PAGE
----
SRT, Chrysler’s answer to Merc’s AMG department, has designed a race car of the future. And it has been designed to break you into lots of little pieces. Please be upstanding—or hiding-behind-the-sofa-in-fear—for the SRT Tomahawk.
There are three, ahem, ‘trim levels’ available. The entry-level Tomahawk is the S, featuring a 7.0-liter wide-angle V10 (a nod to the Dodge Viper, naturally) that kicks out 792hp to the rear wheels, with a further 215hp from the pneumatically driven front wheels. That makes 1,007hp in total, a curb weight of 918kg, and a top speed of 402kph.
The GTS-R version gets the same setup, but with power up to a total of 1,450hp—1,137hp from the same V10, 313hp from the front. This one weighs just 662kg and will top out at 483kph. Obviously.
Finally, you have the range-topping X version. The V10 redlines at 14,500rpm and shoves 2,168hp to the back, while another 422hp of oomph from the pneumatically driven front wheels, to make 2,590hp worth of whoopee.
Top speed is at 650kph. SRT tells us that if this car were real—which it most definitely is not—you’d need a G-suit to protect your organs from imploding. A G-suit that gets compressed air stuffed in it whenever you hit the Tomahawk’s brakes, to ‘pressurize’ you. We think they may have misspelled ‘vaporize.’
There’s more than a hint of Le Mans Prototype about its proportions, particularly its elongated tail, which has a rear fin not unlike the latest LMP1 hybrids.
It then veers off into an even more cartoonish Hot Wheels-esque world: Just look at the size of wheel compared to bodywork. Its like an eight-year-old’s exercise book sketch made real.
Of course it’s not completely real. It’s a physical model of the latest addition to Gran Turismo, but we doubt its 872hp hydrogen and super-capacitor drivetrain actually exists beneath the barmy skin. But that set-up doesn’t half sound cool regardless.
It was inspired by the Type 57 Bugatti that took Le Mans victories in 1937 and 1939—hence the blue paint job—and is said to have been designed for outright performance. Bugatti engineers worked for six months modeling driving dynamics and aerodynamics, to make sure the Vision GT could work as a proper, balls-to-the-wall race car.
And of course, it was the precursor to the Chiron...
Sharks. A McLaren P1 GTR. Love of a Brazilian homeland. There’s a selection of the ingredients that were poured into the creation of the Fittipaldi Motors EF7 Vision Gran Turismo by Pininfarina. Okay, the name needs a trim, but that’s an intriguing mood board.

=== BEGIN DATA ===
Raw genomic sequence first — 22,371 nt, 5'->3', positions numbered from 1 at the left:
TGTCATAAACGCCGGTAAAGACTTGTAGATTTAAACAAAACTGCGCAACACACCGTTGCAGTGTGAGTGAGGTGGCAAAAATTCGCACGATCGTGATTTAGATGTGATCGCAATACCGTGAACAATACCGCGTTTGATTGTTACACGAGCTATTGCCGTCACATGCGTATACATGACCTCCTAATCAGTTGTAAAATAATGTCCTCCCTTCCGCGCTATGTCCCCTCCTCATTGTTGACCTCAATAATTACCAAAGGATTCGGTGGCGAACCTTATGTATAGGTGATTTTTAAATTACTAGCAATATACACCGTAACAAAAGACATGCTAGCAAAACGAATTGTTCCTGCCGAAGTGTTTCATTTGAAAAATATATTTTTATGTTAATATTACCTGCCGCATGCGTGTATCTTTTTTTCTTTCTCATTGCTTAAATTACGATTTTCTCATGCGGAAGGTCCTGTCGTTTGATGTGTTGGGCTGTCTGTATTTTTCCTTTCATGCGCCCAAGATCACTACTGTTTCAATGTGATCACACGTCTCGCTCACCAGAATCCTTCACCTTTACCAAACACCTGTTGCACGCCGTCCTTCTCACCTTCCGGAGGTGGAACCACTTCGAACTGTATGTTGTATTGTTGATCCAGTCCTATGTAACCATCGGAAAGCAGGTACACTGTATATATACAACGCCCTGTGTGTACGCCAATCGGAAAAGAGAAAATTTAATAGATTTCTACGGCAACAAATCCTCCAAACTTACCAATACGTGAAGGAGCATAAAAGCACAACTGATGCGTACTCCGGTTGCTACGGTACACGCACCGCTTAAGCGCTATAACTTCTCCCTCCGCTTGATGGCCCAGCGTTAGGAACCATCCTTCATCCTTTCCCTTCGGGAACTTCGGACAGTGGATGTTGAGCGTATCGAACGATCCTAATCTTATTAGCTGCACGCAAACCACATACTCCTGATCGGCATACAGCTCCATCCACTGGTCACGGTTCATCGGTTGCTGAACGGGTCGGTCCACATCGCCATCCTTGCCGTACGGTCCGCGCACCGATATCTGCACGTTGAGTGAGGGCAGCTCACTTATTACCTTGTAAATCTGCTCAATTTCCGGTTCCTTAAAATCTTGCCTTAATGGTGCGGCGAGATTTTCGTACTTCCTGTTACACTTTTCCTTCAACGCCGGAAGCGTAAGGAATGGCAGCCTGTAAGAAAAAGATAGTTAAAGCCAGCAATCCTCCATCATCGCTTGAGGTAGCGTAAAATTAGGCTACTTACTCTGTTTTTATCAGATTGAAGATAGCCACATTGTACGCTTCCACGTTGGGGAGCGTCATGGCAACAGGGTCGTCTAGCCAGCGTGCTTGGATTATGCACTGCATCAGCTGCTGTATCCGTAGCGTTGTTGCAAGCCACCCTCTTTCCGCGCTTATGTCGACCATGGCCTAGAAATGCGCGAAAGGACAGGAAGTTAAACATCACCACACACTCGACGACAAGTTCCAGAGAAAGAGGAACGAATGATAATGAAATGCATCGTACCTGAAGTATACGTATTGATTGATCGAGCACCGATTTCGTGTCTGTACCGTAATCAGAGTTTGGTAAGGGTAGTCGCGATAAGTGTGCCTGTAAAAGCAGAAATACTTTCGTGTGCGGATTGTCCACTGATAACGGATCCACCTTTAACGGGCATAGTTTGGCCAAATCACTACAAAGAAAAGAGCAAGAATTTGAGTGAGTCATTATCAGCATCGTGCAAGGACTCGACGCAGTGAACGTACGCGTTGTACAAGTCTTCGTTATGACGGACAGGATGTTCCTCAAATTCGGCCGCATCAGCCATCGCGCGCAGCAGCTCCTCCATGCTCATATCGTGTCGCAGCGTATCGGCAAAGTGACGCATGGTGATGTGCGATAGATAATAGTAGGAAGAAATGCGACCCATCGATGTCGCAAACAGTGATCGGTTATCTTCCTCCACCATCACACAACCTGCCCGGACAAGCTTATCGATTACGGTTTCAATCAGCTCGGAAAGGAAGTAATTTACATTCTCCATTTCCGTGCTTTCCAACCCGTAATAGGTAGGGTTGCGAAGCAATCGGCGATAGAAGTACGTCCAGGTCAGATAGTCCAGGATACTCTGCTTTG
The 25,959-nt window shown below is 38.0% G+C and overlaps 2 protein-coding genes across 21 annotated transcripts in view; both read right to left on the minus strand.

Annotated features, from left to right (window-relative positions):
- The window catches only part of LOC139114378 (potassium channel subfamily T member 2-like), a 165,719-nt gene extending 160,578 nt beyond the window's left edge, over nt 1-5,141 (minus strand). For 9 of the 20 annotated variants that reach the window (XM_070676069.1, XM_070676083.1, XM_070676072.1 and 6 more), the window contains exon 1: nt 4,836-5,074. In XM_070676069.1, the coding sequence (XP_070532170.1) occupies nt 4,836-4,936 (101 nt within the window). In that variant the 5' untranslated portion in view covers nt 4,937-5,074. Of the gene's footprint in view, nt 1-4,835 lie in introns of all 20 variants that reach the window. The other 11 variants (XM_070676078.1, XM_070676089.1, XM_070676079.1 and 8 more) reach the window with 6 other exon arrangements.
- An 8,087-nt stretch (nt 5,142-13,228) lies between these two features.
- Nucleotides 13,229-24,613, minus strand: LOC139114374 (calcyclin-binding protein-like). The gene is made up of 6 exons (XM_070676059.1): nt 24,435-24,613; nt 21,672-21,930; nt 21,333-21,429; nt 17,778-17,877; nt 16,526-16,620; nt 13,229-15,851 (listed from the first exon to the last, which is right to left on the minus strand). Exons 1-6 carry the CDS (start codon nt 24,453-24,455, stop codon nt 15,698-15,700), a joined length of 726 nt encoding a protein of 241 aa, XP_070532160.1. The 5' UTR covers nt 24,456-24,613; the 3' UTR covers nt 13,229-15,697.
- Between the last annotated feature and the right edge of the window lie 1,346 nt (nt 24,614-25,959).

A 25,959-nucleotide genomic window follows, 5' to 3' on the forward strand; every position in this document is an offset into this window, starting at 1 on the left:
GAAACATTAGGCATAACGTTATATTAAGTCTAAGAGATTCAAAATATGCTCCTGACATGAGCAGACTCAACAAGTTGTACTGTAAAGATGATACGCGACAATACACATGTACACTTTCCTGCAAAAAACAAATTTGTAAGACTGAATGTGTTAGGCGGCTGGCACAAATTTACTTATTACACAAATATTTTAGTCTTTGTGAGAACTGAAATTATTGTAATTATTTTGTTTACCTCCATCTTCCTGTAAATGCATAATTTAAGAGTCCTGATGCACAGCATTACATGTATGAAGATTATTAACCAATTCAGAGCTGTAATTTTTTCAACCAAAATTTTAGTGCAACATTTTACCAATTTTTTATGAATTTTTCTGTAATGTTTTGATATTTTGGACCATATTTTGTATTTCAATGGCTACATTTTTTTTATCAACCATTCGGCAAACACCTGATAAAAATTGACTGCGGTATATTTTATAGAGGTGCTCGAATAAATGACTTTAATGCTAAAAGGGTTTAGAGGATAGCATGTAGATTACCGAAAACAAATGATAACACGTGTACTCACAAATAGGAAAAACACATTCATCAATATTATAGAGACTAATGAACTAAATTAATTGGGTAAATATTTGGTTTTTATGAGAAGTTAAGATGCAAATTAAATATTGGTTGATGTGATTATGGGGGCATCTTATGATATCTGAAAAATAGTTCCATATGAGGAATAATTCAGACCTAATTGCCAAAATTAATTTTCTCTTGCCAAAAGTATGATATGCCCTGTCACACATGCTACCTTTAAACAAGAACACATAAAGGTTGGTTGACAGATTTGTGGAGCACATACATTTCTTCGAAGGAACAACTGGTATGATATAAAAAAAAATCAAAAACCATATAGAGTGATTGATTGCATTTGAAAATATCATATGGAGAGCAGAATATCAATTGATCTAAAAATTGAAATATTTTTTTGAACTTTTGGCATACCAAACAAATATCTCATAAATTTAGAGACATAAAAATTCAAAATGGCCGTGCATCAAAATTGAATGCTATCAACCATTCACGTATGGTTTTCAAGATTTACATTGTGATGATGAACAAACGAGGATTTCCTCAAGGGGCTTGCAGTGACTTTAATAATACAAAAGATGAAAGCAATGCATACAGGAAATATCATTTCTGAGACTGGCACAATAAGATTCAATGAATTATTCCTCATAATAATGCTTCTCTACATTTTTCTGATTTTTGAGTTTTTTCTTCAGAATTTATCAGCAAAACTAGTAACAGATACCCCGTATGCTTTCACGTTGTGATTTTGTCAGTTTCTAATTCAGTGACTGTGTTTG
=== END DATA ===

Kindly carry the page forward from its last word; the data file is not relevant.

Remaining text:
The EF7 exists because of the most mouthwatering foundation a supercar can be conceived upon. A Formula 1 world champion cherry-picking suppliers to build him the ultimate no-compromise machine. And, just maybe, a chance for the godfather of Italian supercar style to settle a professional score.
McLaren being McLaren, there’s a full set of specs provided for what is in reality nothing more than a collection of pixels, code, and wild imagination. Power is generated by an angrier version of the 720S’s 4.0-liter bi-turbo V8, allied with front wheel-mounted ‘pod motors.’
Total system output lies north of 1,150hp, and thanks to an extensive carbon-fiber construction, the hybrid weighs in at exactly 1,000kg. Anyone care to calculate the hp-per-ton ratio?
May we present a brand-new supercar courtesy of Zagato. The illustrious coachbuilder, with a roster of astonishing metal to its name, has created a bespoke chassis and bolted a tuned 6.2-liter twin-turbo V8 from a Corvette...um, somewhere, to create an impossibly fast supercar.
It pumps out a theoretical 997hp and weighs a claimed 1,129kg. Zagato reckons it’ll go from 0-100kph in 2.7sec, which gives it more accelerative prowess than a Lamborghini Aventador and a Porsche 911 Turbo S, and puts it on a level pegging with a Koenigsegg Regera.
The theme here is ‘human-centered design,’ which is quite weird for a car that no human will ever sit in, but those are but mere details when the design does indeed look fantastic. All squat, futuristic lines, like a shrunken NSX.
We’re told that in theory, the car utilizes much carbon fiber to keep the body weight down to an impossible 899kg. A full 100kg lighter than—if you cast your mind back—Lamborghini’s Sesto Elemento concept, itself deploying much CF.
Put simply, the e-tron Vision GT is what happens when you put one of Audi’s ultra-iconic 90 IMSA GTOs from 1989 and its latest Formula E electric tech into a blender.
Powering the futuristic racer are three 220kW electric motors good for a combined output of 815hp. Which, given the curb weight of 1,450kg, equates to a punchy power-to-weight ratio of 562hp/ton and 0-100 sprint of 2.5sec, thanks to a specially developed Quattro four-wheel-drive system.
Jag’s imaginary racer is (or rather, ‘would be’) made from carbon fiber and aluminum alloys. Three e-motors produce a combined 1,020hp and, thanks to recordings taken of an old D-Type, very interesting noises.
Revealed at the Gran Turismo Championship World Finals in Monaco, the Lamborghini Lambo V12 (yep, that’s its name) is unusual for a Vision GT car, in that it has an actual engine—like the Siån, it has a hybridized V12. Lambo’s calculations say that were this thing to exist in real life, it would weigh less than 900kg.
NOTE: This article first appeared on TopGear.com. Minor edits have been made.